The Federal Trade Commission has inquiries underway into several companies involved in the deceptive calls, and "law enforcement action in this area can be expected imminently," FTC Chairman Jon Leibowitz said Monday in a letter to Sen. Charles Schumer, D-N.Y.
The FTC also is providing an electronic link on its homepage for consumers to file complaints, Liebowitz said.
Schumer, who spoke Monday with Leibowitz, had asked for an investigation by the agency into what he calls a scam of "robo-dialer harassment." The computerized calls can eat up a consumer's cell phone minutes, possibly jacking up phone charges, he says.
The message "Your Car Warranty Has Expired" already has brought some 300,000 complaints nationwide, according to Schumer. The calls come even if the consumer has signed up for the national Do Not Call registry, which is operated by the FTC.
"Americans deserve to know the government is on their side, and that this harassment won't be overlooked or ignored," Schumer said in a statement Monday to The Associated Press. "This prompt, aggressive action should provide some relief to those besieged by these fraudulent calls."
Schumer and Sen. Mark Warner, D-Va. -- who have received the calls themselves -- are expected to announce the FTC's actions at a news conference Tuesday.
Liebowitz noted in his letter that such "robocall" or "voiceblasting" phone campaigns may violate a number of telemarketing sales and other FTC rules.
The calls target people regardless of whether they have warranties or even own cars and have become such a nuisance that officials in 40 states are investigating the companies behind them.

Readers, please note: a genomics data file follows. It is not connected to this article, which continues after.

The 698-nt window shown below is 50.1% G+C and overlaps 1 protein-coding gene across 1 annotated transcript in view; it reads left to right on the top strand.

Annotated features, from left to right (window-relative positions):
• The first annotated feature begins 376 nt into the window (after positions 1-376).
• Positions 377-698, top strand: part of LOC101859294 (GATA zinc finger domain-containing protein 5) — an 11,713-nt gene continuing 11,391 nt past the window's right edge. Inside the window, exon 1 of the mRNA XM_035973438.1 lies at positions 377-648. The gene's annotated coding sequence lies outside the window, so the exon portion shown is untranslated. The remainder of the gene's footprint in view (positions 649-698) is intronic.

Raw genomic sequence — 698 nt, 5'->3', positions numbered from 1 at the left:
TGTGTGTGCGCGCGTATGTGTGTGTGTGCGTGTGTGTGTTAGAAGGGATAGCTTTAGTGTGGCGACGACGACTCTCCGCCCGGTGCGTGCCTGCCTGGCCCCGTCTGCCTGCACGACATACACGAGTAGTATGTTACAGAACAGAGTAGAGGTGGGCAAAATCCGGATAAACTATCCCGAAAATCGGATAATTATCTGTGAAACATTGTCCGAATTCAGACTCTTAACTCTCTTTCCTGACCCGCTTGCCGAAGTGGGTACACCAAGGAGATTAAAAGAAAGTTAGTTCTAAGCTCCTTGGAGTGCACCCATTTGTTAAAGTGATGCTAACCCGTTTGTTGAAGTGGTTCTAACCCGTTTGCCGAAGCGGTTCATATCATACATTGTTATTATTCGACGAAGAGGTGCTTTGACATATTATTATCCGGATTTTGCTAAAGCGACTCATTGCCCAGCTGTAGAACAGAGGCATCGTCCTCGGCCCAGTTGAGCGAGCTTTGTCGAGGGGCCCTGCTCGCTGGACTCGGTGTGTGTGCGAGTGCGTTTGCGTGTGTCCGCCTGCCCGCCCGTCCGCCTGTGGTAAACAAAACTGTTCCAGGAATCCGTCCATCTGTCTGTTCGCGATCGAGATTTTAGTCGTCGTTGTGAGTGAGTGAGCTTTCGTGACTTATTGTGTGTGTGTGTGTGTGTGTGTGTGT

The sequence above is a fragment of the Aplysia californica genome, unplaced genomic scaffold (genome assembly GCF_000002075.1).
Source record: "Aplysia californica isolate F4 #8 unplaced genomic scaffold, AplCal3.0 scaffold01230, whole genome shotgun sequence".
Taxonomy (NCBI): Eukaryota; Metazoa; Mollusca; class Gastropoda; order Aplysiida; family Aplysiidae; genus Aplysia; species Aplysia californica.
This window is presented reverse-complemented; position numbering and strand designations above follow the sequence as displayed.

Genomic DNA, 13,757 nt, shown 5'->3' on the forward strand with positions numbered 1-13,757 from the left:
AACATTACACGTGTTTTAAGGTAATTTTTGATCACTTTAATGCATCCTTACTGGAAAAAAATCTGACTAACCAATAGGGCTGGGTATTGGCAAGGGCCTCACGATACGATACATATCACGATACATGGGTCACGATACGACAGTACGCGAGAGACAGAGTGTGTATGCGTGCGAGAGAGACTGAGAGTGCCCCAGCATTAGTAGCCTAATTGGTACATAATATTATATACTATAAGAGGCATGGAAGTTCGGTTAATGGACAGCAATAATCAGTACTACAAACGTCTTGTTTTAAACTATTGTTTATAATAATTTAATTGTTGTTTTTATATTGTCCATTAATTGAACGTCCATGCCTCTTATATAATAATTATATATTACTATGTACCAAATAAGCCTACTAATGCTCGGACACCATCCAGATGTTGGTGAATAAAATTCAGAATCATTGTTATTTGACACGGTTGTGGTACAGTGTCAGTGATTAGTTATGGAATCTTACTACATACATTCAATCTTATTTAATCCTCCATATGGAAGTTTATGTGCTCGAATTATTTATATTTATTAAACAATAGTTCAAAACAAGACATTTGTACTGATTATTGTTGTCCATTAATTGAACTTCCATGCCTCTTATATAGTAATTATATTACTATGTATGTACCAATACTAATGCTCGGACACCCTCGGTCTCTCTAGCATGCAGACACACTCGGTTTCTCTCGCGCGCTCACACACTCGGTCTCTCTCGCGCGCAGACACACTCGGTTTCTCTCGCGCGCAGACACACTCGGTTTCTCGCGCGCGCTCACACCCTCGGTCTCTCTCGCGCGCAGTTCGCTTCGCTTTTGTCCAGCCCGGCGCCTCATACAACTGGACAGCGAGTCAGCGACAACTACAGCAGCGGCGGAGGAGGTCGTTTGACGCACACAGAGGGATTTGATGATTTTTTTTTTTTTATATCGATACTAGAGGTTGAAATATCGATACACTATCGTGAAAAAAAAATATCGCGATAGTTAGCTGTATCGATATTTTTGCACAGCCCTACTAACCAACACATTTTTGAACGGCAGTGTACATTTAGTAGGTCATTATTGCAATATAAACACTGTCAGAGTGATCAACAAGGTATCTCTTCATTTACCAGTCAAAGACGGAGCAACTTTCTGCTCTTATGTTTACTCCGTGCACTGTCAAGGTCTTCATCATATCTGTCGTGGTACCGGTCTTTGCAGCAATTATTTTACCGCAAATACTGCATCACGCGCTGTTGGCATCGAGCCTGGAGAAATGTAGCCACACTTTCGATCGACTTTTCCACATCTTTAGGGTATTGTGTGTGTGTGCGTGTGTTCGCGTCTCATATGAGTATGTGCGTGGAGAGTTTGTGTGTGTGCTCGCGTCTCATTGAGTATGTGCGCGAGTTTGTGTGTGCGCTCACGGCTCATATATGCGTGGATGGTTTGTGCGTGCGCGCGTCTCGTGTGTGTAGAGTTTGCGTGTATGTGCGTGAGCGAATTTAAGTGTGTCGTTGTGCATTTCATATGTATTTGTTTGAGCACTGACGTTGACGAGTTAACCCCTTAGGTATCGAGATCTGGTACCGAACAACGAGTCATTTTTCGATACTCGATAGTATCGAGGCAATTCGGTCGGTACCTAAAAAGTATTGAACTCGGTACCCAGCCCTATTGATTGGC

The lucrative industry is based largely in the St. Louis, Mo. area, according to the Better Business Bureau in that city. A group of companies in Missouri in the mid-1990s began offering extended repair warranties to people whose manufacturer-issued warranties were about to expire.
About three dozen companies offer contracts similar to insurance policies, pledging to pay for car repairs in exchange for fees paid up front. They call numbers randomly and leave messages telling people that their auto warranties are about to expire.
Some companies also send out cards that mislead recipients into thinking that their vehicles have been subject to safety recalls.
If people call back and agree to buy policies, the Better Business Bureau says, the companies often don't let them see the contracts until they agree to pay. And some people apparently don't learn until it's too late and they've spent thousands of dollars that the deals don't cover many types of repairs.
Missouri authorities filed a suit last month against one of the largest car-warranty companies, USfidelis Inc., based in Wentzville, Mo., charging that company officials ignored a subpoena demanding that they answer questions about their business.
A spokesman for USfidelis said Sunday that there was "some confusion" about the appearance date in the subpoena. The spokesman, Ken Fields, said USfidelis "treats every customer fairly and honestly." The company stopped making unsolicited marketing calls last year and now relies mostly on television advertising, he said.
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